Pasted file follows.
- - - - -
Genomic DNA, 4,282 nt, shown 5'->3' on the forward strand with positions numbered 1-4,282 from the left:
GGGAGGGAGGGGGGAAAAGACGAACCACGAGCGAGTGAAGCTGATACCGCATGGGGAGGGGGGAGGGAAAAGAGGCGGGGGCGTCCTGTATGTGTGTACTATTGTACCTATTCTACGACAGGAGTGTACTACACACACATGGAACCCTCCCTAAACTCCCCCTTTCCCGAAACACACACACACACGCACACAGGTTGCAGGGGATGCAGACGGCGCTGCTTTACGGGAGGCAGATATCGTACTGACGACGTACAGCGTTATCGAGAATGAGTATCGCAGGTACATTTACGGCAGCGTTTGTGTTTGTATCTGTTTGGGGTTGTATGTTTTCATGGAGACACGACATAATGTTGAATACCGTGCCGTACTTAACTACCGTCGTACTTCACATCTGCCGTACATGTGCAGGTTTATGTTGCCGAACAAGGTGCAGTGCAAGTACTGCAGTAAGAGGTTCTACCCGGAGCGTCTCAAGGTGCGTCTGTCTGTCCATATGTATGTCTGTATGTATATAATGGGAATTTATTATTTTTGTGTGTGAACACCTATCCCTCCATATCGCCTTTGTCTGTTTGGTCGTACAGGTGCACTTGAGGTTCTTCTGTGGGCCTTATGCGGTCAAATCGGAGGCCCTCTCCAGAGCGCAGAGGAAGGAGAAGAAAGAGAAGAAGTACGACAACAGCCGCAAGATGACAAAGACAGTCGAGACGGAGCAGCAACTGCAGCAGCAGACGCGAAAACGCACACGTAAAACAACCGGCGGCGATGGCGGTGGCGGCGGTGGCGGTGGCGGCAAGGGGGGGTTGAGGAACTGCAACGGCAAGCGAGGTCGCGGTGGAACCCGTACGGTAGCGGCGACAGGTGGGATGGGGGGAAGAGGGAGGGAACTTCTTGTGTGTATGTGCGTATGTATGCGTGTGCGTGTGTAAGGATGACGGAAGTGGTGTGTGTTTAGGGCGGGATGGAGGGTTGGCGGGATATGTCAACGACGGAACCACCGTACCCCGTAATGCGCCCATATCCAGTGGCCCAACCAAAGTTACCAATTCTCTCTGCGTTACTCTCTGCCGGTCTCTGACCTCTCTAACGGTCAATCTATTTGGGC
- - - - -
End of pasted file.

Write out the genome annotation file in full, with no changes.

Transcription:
Genomic DNA, 4,282 nt, shown 5'->3' on the forward strand with positions numbered 1-4,282 from the left:
GGGAGGGAGGGGGGAAAAGACGAACCACGAGCGAGTGAAGCTGATACCGCATGGGGAGGGGGGAGGGAAAAGAGGCGGGGGCGTCCTGTATGTGTGTACTATTGTACCTATTCTACGACAGGAGTGTACTACACACACATGGAACCCTCCCTAAACTCCCCCTTTCCCGAAACACACACACACACGCACACAGGTTGCAGGGGATGCAGACGGCGCTGCTTTACGGGAGGCAGATATCGTACTGACGACGTACAGCGTTATCGAGAATGAGTATCGCAGGTACATTTACGGCAGCGTTTGTGTTTGTATCTGTTTGGGGTTGTATGTTTTCATGGAGACACGACATAATGTTGAATACCGTGCCGTACTTAACTACCGTCGTACTTCACATCTGCCGTACATGTGCAGGTTTATGTTGCCGAACAAGGTGCAGTGCAAGTACTGCAGTAAGAGGTTCTACCCGGAGCGTCTCAAGGTGCGTCTGTCTGTCCATATGTATGTCTGTATGTATATAATGGGAATTTATTATTTTTGTGTGTGAACACCTATCCCTCCATATCGCCTTTGTCTGTTTGGTCGTACAGGTGCACTTGAGGTTCTTCTGTGGGCCTTATGCGGTCAAATCGGAGGCCCTCTCCAGAGCGCAGAGGAAGGAGAAGAAAGAGAAGAAGTACGACAACAGCCGCAAGATGACAAAGACAGTCGAGACGGAGCAGCAACTGCAGCAGCAGACGCGAAAACGCACACGTAAAACAACCGGCGGCGATGGCGGTGGCGGCGGTGGCGGTGGCGGCAAGGGGGGGTTGAGGAACTGCAACGGCAAGCGAGGTCGCGGTGGAACCCGTACGGTAGCGGCGACAGGTGGGATGGGGGGAAGAGGGAGGGAACTTCTTGTGTGTATGTGCGTATGTATGCGTGTGCGTGTGTAAGGATGACGGAAGTGGTGTGTGTTTAGGGCGGGATGGAGGGTTGGCGGGATATGTCAACGACGGAACCACCGTACCCCGTAATGCGCCCATATCCAGTGGCCCAACCAAAGTTACCAATTCTCTCTGCGTTACTCTCTGCCGGTCTCTGACCTCTCTAACGGTCAATCTATTTGGGC